★★★☆☆ (Performance attended 15/11/19)
Double bill exploring contrasting ideas of individualism and the community.
No man is an island, and no matter who we are or where we’re born, there is a truth universally acknowledged that in our lives, we must inevitably deal with a community and our relationship with them at some point. That is an issue that lies at the heart of Frontier Danceland’s 2019 edition of their annual Milieu programme, presenting two brand new works from guest choreographers Marioenrico D’Angelo (Italy) and Sita Ostheimer (Germany).
Opening with Marioenrico D’Angelo’s Skinny Dipping, dancers Grace Lim, Keigo Nozaki, Ma Yue-Ru, Mark Robles, Sammantha Yue and Tan Xin Yen dealt with the concept of individualism within the community, and what it means to let go and be unafraid of expressing ourselves. The stage begins in a half wash, with a single dancer perched at the edge of the light, peering into it as if it were a pool of water she hesitates to plunge into. Expanding into a cold, atmospheric full wash, the four female dancers come into the light, all dressed identically in blue sleeveless tops and blue shorts. They bend, stretch and elongate themselves along the stage, rolling and navigating their bodies – lightweight, as if they were suspended in water. The two male dancers join them, also dressed in blue, and the movements that emerge from this sees the dancers occasionally performing martial arts like stances before returning to their fluidity along the floor. Often, they dare come within close proximity of each other, almost but never physically touching before breaking off again. When they perform group movements, mirroring each other in a series of precise steps, they seem confident, joyous even, yet manage to differentiate themselves ever so little to show off their individuality.
The music suddenly segues into Angelo Branduardi’s ‘Il sultano di Babilonia e la prostituta’, a fast-paced number that casts the stage into warm lighting as the dancers finally connect, pairing up and showcasing their passion on full display, unbridled and joyous for all to see. It’s not long before the light cuts to a spotlight on Sammantha Yue, seemingly hurt as she curls up, foetal. The lights are cold and blue again, and Keigo Nozaki approaches her, offering a helping hand, while the other dancers shirk in the darkness behind. She is limp, collapsing into his arms, before she seems to embark on a process of recovery, the sound of a sea organ adding a sense of mysticism to her movements. She now seems back on track and ready to face the world once again, and the lights return to the warm ones of before, with Schlammpeitziger’s alien-like, eerie ‘Pink Carpet’ playing. The dancers are together again, but on occasion, the lights flicker, as if something is not quite the same as before. And then we see it – Sammantha is breaking away from the group and beginning to move to her own rhythm and actions, dancing to the beat of her own drum even as the other dancers walk away, all the way until the lights fade to black, fearless, happy, and completely herself as she allows herself the full range of her expression.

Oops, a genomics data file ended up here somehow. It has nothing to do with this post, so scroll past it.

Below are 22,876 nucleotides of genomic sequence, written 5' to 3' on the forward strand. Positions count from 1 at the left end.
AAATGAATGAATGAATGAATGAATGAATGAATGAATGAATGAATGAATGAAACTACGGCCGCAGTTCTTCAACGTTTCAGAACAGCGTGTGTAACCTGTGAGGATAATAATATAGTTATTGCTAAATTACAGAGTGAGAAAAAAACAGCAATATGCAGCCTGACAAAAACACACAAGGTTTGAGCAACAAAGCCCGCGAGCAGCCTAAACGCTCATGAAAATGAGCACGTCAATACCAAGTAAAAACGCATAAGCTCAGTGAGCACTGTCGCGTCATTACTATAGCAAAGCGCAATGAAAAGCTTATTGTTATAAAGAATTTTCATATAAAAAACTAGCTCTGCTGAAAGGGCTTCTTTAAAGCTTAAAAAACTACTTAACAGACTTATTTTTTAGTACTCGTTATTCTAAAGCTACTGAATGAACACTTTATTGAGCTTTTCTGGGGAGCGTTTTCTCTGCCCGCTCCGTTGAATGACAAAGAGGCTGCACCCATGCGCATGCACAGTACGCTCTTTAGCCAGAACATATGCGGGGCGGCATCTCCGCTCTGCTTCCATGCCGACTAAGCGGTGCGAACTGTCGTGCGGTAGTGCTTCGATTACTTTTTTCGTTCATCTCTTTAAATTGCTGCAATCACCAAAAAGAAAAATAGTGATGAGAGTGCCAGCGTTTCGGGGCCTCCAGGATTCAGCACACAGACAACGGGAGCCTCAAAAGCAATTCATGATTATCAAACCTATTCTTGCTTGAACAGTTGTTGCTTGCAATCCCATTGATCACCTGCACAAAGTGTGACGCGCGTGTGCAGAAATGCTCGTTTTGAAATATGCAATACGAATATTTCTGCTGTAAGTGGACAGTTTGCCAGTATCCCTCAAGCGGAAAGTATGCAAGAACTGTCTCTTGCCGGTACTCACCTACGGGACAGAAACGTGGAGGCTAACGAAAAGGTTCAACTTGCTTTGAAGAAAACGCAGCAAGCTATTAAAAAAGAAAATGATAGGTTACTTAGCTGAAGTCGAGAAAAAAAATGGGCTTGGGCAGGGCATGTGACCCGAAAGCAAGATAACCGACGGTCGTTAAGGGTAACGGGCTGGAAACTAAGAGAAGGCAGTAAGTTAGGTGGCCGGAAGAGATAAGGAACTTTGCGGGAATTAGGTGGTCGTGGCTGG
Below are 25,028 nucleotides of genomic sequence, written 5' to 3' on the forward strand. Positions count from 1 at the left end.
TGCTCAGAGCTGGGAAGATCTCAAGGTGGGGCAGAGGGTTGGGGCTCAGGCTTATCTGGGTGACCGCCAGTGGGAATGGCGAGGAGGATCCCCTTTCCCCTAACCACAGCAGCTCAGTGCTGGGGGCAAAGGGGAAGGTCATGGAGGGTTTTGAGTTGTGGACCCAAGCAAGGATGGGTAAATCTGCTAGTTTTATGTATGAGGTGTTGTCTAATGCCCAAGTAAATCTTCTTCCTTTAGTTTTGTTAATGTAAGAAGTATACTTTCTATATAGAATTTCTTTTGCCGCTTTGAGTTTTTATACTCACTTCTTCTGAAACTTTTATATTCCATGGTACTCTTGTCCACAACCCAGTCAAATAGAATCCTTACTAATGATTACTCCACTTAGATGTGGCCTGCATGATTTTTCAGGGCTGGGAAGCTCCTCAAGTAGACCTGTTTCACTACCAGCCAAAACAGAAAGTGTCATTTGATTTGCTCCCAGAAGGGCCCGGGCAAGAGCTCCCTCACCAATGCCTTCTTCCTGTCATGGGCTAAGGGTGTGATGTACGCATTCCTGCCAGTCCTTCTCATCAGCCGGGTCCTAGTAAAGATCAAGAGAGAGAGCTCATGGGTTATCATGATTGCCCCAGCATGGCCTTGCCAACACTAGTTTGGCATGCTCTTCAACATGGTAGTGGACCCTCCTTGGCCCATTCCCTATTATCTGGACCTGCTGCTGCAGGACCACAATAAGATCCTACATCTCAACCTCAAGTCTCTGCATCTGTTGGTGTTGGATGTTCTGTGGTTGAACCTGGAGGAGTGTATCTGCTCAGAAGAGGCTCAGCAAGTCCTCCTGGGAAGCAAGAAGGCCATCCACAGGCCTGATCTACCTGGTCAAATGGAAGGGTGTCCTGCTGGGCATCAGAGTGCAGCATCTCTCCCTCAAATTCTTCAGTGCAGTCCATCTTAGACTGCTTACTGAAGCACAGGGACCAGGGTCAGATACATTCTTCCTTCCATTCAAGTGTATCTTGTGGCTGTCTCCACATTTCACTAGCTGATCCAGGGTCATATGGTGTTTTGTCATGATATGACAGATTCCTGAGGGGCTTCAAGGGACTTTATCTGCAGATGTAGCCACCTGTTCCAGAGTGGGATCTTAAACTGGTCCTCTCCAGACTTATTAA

In Sita Ostheimer’s Nowhere But 2.5 Meters, rather than exploring the value of individualism, the work instead champions interpersonal connections, and the way humans grow from these relationships. With the belief that humans grow and change based on the internal and external influences they experience within a 2.5m radius around them, the group of six dancers from Skinny Dipping is now joined by Polish dancer Konrad Plak for this work. The stage now has a white overlay on it, allowing the light to shine bright upon the dancers. They stand at the sides, dressed in loose, casual wear of various colours to showcase their individuality. We hear instructions to close one’s eyes and visualise are heard on the soundtrack.
In the beginning, the dancers enter the space and dance as individuals, each performing their own individual actions with their own styles. They are each beautiful in their own right, leaping and lancing gracefully all across the stage, yet, they do not move as a singular group. But as we watch the dancers, some of them begin to stray, seemingly confused as they leave the safety of each other’s space. They seem to know that there is strength in numbers and togetherness, and slowly but surely, learn from each other, mimicking their fellow dancers’ moves and learning to perform as a single entity instead.
In this performance, Konrad Plak is particularly impressive, with his long, lithe body serpentine as it courses through incredibly flexible motions. At one point, the other six dancers surround Konrad in a circle, dancing around him as if to represent the 2.5m radius of learning, and Konrad himself seems to get stronger, lighter, more confident still as they come together again. As the music fades, they continue to be one, moving in unison and becoming of one mind, having learnt and exchanged moves and ideas with each other, and exemplifying the true value of mutual trust and unity as one tight-knit group. One imagines that over the tough period of rehearsals, the dancers themselves have developed a similar chemistry with each other, and with art imitating life, results in this skilful, precise and evocative group effort.
Photo Credit: Justin Koh
MILIEU 2019 played on 15th & 16th November 2019 at the SOTA Studio Theatre.